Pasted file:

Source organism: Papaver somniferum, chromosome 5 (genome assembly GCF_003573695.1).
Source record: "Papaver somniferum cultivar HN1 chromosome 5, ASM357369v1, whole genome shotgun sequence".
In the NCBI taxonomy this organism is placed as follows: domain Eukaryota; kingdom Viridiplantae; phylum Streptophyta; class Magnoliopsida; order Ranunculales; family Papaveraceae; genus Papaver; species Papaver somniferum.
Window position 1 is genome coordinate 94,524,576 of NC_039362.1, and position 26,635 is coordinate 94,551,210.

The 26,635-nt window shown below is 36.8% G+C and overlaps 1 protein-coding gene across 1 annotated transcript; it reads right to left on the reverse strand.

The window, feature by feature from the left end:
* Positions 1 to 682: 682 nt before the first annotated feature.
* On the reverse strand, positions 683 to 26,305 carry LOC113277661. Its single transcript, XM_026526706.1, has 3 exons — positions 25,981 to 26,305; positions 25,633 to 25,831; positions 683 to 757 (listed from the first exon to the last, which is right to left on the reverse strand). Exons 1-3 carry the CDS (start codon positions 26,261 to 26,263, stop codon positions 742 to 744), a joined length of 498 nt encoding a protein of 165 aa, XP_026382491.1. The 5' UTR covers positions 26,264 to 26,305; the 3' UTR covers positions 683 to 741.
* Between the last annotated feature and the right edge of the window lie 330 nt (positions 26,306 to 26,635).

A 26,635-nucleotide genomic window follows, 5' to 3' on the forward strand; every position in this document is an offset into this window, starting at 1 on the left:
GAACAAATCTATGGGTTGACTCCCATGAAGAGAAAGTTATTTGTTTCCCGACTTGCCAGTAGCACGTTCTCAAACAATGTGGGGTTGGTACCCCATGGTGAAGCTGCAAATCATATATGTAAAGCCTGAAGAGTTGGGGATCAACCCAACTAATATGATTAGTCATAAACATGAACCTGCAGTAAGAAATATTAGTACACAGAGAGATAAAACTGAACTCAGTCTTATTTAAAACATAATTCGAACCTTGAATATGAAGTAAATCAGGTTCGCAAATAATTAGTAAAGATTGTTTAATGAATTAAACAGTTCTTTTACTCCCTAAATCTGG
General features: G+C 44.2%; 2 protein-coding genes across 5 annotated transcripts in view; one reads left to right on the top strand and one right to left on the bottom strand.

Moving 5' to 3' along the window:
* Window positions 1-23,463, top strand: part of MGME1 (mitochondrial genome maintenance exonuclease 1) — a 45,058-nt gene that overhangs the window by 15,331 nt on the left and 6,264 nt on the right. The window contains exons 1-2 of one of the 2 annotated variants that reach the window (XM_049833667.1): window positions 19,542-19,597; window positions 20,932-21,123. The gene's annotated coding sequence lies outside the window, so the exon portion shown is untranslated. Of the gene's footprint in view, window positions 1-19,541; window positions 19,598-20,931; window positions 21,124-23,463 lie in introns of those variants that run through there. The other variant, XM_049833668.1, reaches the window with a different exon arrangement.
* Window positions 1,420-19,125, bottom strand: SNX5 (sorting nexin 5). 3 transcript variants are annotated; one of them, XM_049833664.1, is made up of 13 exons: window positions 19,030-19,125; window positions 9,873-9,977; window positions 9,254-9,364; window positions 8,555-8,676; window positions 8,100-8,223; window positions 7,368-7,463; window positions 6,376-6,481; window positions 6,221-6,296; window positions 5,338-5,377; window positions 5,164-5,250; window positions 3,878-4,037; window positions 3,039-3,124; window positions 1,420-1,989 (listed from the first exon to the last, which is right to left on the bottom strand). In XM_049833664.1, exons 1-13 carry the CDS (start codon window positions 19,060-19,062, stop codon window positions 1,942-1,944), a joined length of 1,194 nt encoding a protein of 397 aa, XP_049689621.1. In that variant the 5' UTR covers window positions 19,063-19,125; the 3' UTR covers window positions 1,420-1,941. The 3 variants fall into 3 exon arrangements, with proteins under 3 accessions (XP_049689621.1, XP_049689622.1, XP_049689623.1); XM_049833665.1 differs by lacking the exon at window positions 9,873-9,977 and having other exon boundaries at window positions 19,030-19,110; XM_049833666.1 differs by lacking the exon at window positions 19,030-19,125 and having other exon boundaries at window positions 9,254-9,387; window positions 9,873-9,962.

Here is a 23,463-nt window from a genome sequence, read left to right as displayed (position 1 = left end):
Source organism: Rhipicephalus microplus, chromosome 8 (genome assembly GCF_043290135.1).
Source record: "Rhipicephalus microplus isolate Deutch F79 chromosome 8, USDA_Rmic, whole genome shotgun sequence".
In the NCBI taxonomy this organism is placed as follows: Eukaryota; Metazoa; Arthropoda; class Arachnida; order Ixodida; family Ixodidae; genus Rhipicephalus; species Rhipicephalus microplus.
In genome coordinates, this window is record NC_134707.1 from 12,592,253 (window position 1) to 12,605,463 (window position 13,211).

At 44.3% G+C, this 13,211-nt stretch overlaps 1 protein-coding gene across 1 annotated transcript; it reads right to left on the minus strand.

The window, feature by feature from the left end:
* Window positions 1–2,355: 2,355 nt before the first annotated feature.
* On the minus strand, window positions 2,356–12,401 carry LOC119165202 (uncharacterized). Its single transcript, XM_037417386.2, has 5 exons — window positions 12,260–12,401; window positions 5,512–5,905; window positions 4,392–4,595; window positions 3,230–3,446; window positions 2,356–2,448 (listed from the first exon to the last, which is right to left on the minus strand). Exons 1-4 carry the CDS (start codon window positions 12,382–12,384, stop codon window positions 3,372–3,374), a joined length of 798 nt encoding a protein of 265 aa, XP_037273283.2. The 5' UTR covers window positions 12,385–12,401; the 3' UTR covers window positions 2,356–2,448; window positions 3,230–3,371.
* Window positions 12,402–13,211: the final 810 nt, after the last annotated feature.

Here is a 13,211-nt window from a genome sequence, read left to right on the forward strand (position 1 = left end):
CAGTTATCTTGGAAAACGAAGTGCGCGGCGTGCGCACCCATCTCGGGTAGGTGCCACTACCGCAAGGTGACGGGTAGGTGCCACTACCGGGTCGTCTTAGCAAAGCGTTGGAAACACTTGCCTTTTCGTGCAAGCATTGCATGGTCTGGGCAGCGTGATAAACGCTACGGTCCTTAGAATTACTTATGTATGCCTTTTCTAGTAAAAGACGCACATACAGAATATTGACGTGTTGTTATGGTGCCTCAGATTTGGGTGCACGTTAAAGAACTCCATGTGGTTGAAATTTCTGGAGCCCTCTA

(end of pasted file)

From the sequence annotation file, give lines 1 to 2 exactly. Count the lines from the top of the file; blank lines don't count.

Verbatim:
Source organism: Papaver somniferum, chromosome 5 (genome assembly GCF_003573695.1).
Source record: "Papaver somniferum cultivar HN1 chromosome 5, ASM357369v1, whole genome shotgun sequence".